HMRC to deploy more resources to tackle tax avoidance

28 October 2019

HMRC’s director general of customer compliance, Penny Ciniewicz has confirmed that more resources will be assigned to tackle tax avoidance schemes throughout the UK.

She advised that there were currently over 100 ongoing investigations into the matter and that there were measures in place to identify, and then combat, anybody who actively promoted tax avoidance. There is a whole chain of parties involved in these schemes and HMRC is committed to intercepting them, with potentially implicated individuals ranging from accountants and financial advisers to those who originally designed the schemes.

The Financial Adviser reported that Ciniewicz made the pledge at the recent Treasury select committee evidence session. She went on to say that one of the ways the Revenue is doing this is by monitoring “PAYE or real time information that might indicate people are getting involved in avoidance” and writing to customers to nudge them away from avoidance if HMRC thinks they may be getting into that space.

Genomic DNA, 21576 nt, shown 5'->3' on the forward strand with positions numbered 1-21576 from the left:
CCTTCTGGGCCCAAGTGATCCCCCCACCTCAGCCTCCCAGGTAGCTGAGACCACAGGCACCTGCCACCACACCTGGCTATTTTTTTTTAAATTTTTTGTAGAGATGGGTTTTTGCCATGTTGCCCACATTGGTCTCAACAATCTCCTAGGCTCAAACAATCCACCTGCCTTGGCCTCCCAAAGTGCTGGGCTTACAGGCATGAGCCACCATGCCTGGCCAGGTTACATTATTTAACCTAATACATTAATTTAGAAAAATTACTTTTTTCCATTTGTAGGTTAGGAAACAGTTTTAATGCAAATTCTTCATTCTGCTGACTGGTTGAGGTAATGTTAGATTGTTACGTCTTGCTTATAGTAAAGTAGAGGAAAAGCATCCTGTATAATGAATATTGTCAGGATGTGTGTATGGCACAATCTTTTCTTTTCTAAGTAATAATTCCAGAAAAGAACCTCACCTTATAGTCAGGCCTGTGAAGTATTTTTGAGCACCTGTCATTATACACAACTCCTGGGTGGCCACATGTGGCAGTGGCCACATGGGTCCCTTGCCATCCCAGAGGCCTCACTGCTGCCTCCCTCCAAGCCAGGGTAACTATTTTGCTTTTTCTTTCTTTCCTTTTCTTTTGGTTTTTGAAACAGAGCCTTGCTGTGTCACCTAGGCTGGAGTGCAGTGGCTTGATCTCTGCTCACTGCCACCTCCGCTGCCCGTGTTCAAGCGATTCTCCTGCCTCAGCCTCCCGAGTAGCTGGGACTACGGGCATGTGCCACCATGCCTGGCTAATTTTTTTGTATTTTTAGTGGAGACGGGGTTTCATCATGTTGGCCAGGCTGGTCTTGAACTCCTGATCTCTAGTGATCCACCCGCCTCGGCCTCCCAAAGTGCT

Ciniewicz was responding to questions from the committee about HMRC’s controversial loan charge. The loan charge applies where people received remuneration under the guise of being a loan, but the loan was never intended to be paid back. This was done to avoid tax and National Insurance deductions being made resulting in the tax office treating them as tax avoidance and cases are being investigated dating back as far as 1999.

Although the loans were legal at the time, in the 2016 Budget the government confirmed it intended to ban the practice and have the tax repaid, and those affected by the policy were given an April 2019 deadline to settle or declare their tax bills and failing that would be levied the additional loan charge.

The controversial loan charge policy is currently subject to an independent review following months of pressure from MPs, taxpayers and campaigners. The CIPP reported on this back in September 2019.

HMRC has published guidance on how to manually calculate deductions due on the loan charge and explains the requirement to report the figures on an Earlier Year Update (EYU). It has also provided numerous publications surrounding the issue, including this helpful article which explains what the charge is, who it affects and how to settle the issue.


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